Republicans say ‘red wave’ is coming at annual convention

North Carolina Republican Party chairman Michael Whatley speaks at the party's annual convention in Greensboro. Photo via NCGOP

GREENSBORO — The North Carolina Republican Party held its annual state convention this past weekend in Greensboro at the Koury Convention Center. Over 1,100 delegates attended to participate in party business, attend training sessions, and meet activists from across the state. The convention had a consistent theme for the upcoming midterms – a red wave is coming in November. 

Keynote speakers included Citizens United president David Bossie, Virginia attorney general Jason Miyares, Florida Sen. Rick Scott, and the party’s newly-minted U.S. Senate nominee, Ted Budd.  

During a luncheon featuring the state’s Republican Congressional delegation, Sen. Scott talked up the importance of the North Carolina U.S. Senate race between Budd and Democrat Cheri Beasley. 

Other speakers included Budd himself, Bo Hines, who narrowly avoided a runoff by a few points in the packed 13th Congressional district Republican primary and Pat Harrigan, who won the 14th Congressional district Republican primary with nearly 76% of the vote. Harrigan and Hines will face a pair of Democratic state senators in Jeff Jackson and Wiley Nickel, respectively.  

Scott said sending a “fiscal conservative” like Budd to D.C. was imperative given the state of historic inflation that is nearing 10% and 45 trillion in national debt under President Joe Biden. He also compared Biden to an ostrich “burying his head in the sand” on the issues facing the nation. 

“There is a clear choice,” Scott said referring to Budd and Beasley’s matchup, lobbing a few hits at Beasley’s track record, including being soft on crime. 

The National Republican Senatorial Campaign launched a $1 million ad buy attacking Beasley’s record on crime just before the May 17 primary. The ad says Beasley has a “dangerous record of letting violent criminals off the hook.” 

Scott remarked that $6.2 million will be put towards a campaign to “define Beasley now” instead of waiting until closer to the election. He also told the audience they can expect to see him come back to the Tar Heel State several times prior to November.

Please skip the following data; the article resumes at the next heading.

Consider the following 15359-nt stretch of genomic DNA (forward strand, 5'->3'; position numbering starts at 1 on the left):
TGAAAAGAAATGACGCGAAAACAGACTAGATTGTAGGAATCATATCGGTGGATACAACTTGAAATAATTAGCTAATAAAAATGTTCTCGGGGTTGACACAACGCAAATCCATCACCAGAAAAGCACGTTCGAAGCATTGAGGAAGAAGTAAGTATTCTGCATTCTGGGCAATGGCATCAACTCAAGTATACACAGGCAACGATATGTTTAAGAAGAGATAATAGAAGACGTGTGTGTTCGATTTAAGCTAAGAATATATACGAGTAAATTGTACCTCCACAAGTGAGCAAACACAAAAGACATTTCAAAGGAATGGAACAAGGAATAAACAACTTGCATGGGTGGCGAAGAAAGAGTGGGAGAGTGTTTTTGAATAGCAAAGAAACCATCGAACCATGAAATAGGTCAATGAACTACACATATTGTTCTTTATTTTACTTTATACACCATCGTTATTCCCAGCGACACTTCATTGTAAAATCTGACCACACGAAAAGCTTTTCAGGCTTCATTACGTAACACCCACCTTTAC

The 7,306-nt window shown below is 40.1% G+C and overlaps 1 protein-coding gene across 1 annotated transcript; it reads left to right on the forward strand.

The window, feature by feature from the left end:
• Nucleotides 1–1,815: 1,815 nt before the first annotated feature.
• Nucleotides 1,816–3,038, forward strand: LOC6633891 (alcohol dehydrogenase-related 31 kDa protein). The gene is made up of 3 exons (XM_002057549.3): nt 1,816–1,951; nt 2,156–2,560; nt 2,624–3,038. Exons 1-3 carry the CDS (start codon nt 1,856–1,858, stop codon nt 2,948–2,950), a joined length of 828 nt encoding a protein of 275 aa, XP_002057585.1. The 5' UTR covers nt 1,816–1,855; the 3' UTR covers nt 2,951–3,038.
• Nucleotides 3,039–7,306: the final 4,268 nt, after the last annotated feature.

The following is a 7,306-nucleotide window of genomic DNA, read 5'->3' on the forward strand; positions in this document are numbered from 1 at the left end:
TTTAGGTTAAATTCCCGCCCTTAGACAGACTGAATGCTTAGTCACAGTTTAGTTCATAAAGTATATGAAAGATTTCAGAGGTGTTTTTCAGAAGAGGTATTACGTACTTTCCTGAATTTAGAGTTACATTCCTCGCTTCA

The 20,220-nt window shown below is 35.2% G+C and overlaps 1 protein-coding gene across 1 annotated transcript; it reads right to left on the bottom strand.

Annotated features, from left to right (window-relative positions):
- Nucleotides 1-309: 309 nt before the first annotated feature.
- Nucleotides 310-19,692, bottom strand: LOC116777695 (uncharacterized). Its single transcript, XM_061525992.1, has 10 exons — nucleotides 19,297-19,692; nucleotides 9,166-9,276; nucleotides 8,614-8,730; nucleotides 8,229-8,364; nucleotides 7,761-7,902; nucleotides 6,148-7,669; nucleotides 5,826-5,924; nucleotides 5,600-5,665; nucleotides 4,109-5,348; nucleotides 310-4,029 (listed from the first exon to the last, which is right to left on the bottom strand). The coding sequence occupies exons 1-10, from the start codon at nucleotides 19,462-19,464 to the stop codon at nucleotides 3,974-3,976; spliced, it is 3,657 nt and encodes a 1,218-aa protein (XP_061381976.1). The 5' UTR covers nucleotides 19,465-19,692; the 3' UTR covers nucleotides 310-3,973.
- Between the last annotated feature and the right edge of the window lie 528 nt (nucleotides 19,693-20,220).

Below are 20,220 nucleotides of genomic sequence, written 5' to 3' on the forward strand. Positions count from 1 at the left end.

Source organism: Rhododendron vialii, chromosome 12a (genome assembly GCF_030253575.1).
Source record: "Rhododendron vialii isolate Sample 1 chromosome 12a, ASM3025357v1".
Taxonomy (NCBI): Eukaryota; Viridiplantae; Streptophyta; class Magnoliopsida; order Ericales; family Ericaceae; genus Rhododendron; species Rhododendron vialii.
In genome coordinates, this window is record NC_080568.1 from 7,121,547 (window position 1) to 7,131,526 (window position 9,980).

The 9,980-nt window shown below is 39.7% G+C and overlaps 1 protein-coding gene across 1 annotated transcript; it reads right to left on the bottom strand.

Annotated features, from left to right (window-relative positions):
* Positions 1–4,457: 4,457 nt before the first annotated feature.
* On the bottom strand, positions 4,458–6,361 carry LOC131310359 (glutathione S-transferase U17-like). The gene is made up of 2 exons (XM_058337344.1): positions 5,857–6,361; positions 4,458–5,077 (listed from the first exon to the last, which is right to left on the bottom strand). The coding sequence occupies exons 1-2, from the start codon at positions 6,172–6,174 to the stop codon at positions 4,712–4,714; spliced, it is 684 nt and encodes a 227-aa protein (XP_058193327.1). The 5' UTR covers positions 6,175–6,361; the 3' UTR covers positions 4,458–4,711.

NC GOP Chairman Michael Whatley told North State Journal that “coming out of the primary, we are very excited as Republicans.” 

“We had twice as many Republican votes as we did in 2018 and the fact that unaffiliated voters were pulling Republican ballots at a two to one clip over Democrats, shows you the enthusiasm that we have,” Whatley said. 

“We have a great slate of candidates that are going to put North Carolina families first,” said Whatley, who also remarked their candidates are in a “great position” and the NCGOP is excited about the general election.  He also “the unbelievable slate” of judicial candidates touted the importance of those races on the ballot, in particular, gaining control of the state supreme court. 

State Sen. Ralph Hise, who won his primary against colleague Deanna Ballard, said it was a “really tough race” decided by only around 300 votes. He said it was a “horrible position” to have to face a friend and colleague but that he was happy he would be able to serve the people of District 47. 

Hise and Ballard were forced to face off due to redistricting changes which double-bunked them in the same district.  

“The biggest part of the short session, as always, is the adjustments to the state budget,” Hise said when asked what was on tap for the state legislature. 

North State Journal also ran into U.S. Rep. Dan Bishop (NC-09), who recounted an interaction at a recent House Judiciary Committee hearing called by Democrats to “raise the alarm about abortion, which has now gone viral with over 620 million impressions on Twitter. 

“It was just one simple question,” Bishop said, alluding to asking a witness, who according to Bishop was an “abortion doctor,” if men could get pregnant and have abortions. The witness responded with a “yes.” 

“It was just an opportunity to ask a single question and get an answer in 16 seconds that was extraordinarily revealing about the radicalism of the Democrats today,” Bishop said.

Bishop also said that he and his Republican colleagues are also keeping a close eye on the continuing targeting of parents by U.S. Attorney General Merrick Garland and the FBI.  

About A.P. Dillon 679 Articles
A.P. Dillon is a North State Journal reporter located near Raleigh, North Carolina. Find her on Twitter: @APDillon_